Image

#1 – Mountain Wheatear [23] . No trouble here.

Image

#2 – Northern Shoveller [24] . Nobody got caught with this vagrant.

Image

#3 – Diederik Cuckoo [18] . The only confusion here was with Klaas’s cuckoo. Both sexes of Diederik differs from Klaas’s by having more extensive white marks around the eye and on the wings.

Image

#4 – White-backed mousebird [23] ; again not much of an issue

Image

#5 – Black-backed Puffback [24] I honestly thought the close-up of this bird would pose more problems. In the end it became the second bird that got nailed by all the ‘mites!

Image

#6 – Brown scrub-robin [14] provided some degree of difficulty to the challenge. pantera leo wrote: Brown Scrub-Robin is the only grey-brown Robin with a broken wingbar.

Image

#7 – African Dusky Flycatcher [10] turned out to be the toughest bird of the challenge. Flycatchers have whiskers that you do not see in chats. The eye-ring and solid (unstreaked) colours are the ADFC’s trademarks

Image

#8 – Olive bush-shrike [23] presented no challenge to you.

I knew before posting that you guys and gals would find this challenge very easy, but I had no idea HOW easy!

Read more about:

1. Mountain Wheatear
2. Northern Shoveler unfortunately not on the Bird Index yet.
3. Diderick Cuckoo
4. White-backed Mousebird
5. Black-backed Puffback
6. Brown Scrub-Robin unfortunately not on the Bird Index yet.
7. African Dusky Flycatcher
8. Olive Bush-Shrike

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 Post subject: Re: Bird ID Challenge.
Unread postPosted: Thu Feb 23, 2012 3:37 pm 
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Thanks to all the brave souls for all your entries. 11 people entered, with the highest score being 9/11. I think this has been one of the hardest quizzes so far, as each and every picture was a challenge. If it is any consolation, some of these are birds are ones that I have battled with for a while before getting onto the correct ID. Also for many of them, seeing them in their natural environment makes it much easier. For those of you who got #5 right, I think you would do well as pathologists in a good lab somewhere.
Image
1. Yellow bellied greenbul: Mutorashanga said: One of the yellow coloured bulbuls. With a white eye ring, reddish eyes and the yellow chest points to the above species. I think everybody got this one right.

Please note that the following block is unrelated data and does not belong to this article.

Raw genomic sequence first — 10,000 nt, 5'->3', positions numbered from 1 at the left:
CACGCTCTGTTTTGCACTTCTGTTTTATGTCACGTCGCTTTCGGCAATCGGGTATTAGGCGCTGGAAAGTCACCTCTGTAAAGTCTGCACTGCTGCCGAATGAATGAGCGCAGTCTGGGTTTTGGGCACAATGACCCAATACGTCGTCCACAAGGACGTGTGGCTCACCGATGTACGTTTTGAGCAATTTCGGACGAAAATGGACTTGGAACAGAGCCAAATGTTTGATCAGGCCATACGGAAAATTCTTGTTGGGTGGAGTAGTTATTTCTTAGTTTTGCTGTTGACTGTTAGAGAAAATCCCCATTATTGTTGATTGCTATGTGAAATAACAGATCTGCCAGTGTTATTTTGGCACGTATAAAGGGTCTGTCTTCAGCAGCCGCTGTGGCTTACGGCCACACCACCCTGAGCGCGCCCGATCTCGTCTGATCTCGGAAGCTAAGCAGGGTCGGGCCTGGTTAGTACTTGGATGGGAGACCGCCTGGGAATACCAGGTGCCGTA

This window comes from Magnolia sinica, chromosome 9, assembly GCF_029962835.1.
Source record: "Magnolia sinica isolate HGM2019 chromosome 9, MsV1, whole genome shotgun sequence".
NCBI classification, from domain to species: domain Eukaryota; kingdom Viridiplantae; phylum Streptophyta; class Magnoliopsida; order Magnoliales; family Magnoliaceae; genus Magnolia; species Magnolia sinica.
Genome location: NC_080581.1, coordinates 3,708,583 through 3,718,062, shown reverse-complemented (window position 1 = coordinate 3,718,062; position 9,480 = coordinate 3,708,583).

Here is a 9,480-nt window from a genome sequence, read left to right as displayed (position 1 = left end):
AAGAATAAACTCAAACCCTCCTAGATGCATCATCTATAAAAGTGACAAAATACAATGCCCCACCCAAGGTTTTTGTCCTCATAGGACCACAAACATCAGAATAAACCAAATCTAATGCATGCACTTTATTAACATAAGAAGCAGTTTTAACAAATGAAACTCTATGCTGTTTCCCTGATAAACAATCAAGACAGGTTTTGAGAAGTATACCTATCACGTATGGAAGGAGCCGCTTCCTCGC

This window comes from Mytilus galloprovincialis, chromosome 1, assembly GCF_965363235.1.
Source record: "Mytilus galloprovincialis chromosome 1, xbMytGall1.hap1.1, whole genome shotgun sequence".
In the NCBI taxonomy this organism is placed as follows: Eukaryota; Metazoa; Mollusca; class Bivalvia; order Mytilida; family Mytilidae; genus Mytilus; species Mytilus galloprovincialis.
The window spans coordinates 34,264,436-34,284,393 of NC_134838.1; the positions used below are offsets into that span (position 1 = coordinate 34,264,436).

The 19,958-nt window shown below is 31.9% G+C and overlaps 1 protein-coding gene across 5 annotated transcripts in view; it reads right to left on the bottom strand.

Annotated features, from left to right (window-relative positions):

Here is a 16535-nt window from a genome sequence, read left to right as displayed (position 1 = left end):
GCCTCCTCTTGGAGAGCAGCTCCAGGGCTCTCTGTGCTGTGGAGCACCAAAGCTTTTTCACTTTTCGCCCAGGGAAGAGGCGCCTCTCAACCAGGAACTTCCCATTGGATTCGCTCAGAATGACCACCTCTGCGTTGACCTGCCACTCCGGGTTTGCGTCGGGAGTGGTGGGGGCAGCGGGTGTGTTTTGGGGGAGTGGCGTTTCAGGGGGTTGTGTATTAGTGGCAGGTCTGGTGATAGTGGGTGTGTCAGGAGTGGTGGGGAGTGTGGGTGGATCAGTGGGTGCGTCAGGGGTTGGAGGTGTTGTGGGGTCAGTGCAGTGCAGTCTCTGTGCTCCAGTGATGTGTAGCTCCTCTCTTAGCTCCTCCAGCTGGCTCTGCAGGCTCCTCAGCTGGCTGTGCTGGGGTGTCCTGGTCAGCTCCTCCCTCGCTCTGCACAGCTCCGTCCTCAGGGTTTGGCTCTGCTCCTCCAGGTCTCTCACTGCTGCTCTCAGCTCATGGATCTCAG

Image
2. Southern Pale Chanting Goshawk: (Juvenile) Overall paler appearance than dark chanting. Most of you got it as a juvenile goshawk, but incorrectly guessed either gabar or DCG.

Image
3. Red-billed Quelea. Breeding female. Overall dumpy appearance and large robust bill should direct you to the quelea group. I think we have seen similar in the bird ID section before.

Image
4. Long-tailed Widowbird (female): The seed eater bill should steer you in the direction of widows, weavers etc. The body shape with a longer tail should direct you to the widows. Mutorashanga said Female, streaking below eliminates Red-collared Widowbird. Fan-tailed Widowbird and White-winged Widowbird are eliminated due to no markings on the wing.
Image
5. Cape Sparrow (male, doing head scratching gymnastics): Black seed eater bill, chestnut rump, brown vent, white wing bar. I had no idea this one would cause so many problems. Guesses included a feather duster, and some even considered Egyptian goose and fish eagle. Many of you at least got to the group as sparrows. (Johan encouraged me to post this one).
Image
6. African Pipit: I posted this one as it was an interesting colour variant of African Pipit. It was photographed at Oranjemond on the West Coast. Hence it is more pale in appearance than the Afican pipits we are used to on the Highveld where many of us bird. I think all of you nailed it as a pipit, with some guessing mountain pipit or long billed. (It is very hard to separate long billed from African from a photograph without know habitat and behaviour)
Image
7. Collared Pratincole (Red-winged Pratincole) . I think everybody got this one as either black or red winged pratincole. I suggested to Johan that it was a little unfair if you can’t see the underwing which is diagnostic, but he seemed to think it “a good challenge :twisted: ”. If you have really keen eyes, you will notice that the bird in the centre with a dropped wing is displaying the rufus colour of a red winged pratincol. Some people mentioned that they were in a group which would imply black winged. Red winged tend to fly on their own over water, in the vicinity of other birds, whereas black winged fly in flocks over agricultural lands etc, often in massive flocks. These guys were just sitting around, waiting to fly off on their own.